Tiger farming is a major driver in stimulating consumer demand and perpetuating the illegal trade in tiger skins, teeth, bones, claws and meat from tigers and other Asian big cats. This is despite a crucial decision from the Conference of the Parties to the Convention on International Trade in Endangered Species (CITES) in 2007 stipulating that tigers should not be bred for trade in their parts and derivatives and that tiger farms should be phased out.
The demand for tiger skins, teeth, bones, claws and meat is perpetuated by the legal and illegal supply of parts from captive tigers. There are more than 8,000 captive tigers in China, Thailand, Laos, Vietnam and South Africa. Facilities range from small backyard holdings to circuses, from collections masquerading as zoos to battery farming-style operations holding more than a thousand tigers.
The preference among many consumers for authentic wild specimens means that wild tigers and other big cats are still poached. Governments should have phased out these tiger ‘farms’ following an international agreement in 2007; instead, the problem has escalated.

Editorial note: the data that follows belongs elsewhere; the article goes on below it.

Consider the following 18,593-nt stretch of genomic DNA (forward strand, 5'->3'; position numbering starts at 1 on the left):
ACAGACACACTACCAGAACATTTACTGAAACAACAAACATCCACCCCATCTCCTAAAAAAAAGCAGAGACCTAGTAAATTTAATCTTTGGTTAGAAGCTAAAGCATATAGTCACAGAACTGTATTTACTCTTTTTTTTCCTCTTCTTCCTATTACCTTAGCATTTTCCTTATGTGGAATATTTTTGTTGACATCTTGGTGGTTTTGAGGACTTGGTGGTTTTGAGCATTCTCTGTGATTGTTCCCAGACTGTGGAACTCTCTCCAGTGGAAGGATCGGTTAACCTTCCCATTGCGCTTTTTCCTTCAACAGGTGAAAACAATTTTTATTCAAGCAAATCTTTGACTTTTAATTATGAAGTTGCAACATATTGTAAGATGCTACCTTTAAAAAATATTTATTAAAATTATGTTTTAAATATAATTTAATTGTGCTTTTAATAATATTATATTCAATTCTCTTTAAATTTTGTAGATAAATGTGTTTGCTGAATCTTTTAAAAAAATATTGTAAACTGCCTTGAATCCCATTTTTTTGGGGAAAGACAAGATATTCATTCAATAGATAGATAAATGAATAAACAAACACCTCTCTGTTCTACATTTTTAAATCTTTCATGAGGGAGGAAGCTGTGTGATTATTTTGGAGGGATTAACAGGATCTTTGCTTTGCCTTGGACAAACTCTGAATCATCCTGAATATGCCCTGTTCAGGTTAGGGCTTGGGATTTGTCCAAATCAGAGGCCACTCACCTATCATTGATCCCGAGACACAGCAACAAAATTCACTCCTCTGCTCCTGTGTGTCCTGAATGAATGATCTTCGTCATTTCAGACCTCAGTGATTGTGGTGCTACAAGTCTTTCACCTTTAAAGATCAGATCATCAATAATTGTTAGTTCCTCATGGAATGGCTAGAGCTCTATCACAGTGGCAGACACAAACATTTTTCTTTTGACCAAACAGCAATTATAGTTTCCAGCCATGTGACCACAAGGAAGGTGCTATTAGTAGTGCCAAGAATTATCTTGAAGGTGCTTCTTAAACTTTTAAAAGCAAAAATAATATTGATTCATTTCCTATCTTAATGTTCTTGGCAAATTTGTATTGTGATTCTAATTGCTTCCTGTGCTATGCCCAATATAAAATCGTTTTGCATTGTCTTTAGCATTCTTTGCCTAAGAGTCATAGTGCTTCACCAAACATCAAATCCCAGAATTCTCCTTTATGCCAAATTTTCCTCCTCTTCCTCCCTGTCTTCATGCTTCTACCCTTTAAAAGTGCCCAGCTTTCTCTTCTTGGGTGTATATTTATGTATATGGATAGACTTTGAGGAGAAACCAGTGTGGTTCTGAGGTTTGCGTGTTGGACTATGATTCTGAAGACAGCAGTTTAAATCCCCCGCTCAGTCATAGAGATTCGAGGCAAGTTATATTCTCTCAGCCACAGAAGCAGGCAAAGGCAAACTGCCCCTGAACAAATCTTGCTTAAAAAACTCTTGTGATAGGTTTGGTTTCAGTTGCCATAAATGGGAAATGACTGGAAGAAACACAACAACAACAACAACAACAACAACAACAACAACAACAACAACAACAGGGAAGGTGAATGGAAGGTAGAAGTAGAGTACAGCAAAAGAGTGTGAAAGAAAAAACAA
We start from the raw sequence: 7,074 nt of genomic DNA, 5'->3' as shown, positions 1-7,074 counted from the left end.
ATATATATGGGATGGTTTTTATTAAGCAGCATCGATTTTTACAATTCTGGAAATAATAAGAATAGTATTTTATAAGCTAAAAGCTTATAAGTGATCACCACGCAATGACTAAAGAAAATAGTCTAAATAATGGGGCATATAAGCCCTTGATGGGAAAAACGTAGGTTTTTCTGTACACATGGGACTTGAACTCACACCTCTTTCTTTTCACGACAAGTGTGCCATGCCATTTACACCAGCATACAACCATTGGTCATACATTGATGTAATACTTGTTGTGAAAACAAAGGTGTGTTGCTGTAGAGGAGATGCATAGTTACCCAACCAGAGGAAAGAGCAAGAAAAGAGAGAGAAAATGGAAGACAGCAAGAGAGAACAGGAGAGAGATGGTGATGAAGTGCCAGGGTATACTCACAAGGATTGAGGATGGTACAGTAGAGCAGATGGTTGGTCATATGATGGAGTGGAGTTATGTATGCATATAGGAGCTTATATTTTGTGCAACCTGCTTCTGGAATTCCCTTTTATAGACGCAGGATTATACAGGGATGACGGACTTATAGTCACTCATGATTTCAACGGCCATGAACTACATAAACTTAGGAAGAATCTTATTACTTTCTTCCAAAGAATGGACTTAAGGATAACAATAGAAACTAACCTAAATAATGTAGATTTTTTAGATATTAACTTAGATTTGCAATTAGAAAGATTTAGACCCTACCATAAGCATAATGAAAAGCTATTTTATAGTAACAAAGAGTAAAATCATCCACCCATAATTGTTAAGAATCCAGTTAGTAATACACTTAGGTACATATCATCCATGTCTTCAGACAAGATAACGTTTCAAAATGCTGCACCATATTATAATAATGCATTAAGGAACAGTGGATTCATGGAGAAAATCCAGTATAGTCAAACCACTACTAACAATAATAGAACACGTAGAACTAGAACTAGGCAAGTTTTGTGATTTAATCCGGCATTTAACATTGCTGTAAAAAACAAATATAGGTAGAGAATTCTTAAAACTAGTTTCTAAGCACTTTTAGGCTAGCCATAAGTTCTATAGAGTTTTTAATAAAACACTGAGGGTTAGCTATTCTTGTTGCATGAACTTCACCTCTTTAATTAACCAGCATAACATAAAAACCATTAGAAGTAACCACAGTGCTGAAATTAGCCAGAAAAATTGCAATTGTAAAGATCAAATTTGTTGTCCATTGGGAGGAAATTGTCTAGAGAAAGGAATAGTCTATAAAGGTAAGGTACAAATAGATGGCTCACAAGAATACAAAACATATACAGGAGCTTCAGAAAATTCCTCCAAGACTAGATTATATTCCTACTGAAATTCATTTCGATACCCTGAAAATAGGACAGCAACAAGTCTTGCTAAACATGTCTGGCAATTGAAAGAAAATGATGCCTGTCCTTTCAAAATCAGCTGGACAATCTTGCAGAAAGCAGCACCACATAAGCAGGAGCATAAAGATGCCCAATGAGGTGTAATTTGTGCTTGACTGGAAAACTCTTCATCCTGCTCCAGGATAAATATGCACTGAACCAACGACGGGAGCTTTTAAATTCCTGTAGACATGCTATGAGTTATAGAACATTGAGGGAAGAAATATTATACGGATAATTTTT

The number of captive tiger facilities in tiger farming countries has increased and, while a minimum estimated 41 per cent of tigers seized from illegal trade since 2010 are suspected to have come from captive sources, it has not relieved pressure on wild tigers, with populations being wiped out in Cambodia, Laos and Vietnam since 2010.
Many of the individuals and networks engaging in captive tiger trade are also involved in other illegal activities such as trade in ivory, pangolins and rhino horn as well as other organised crime.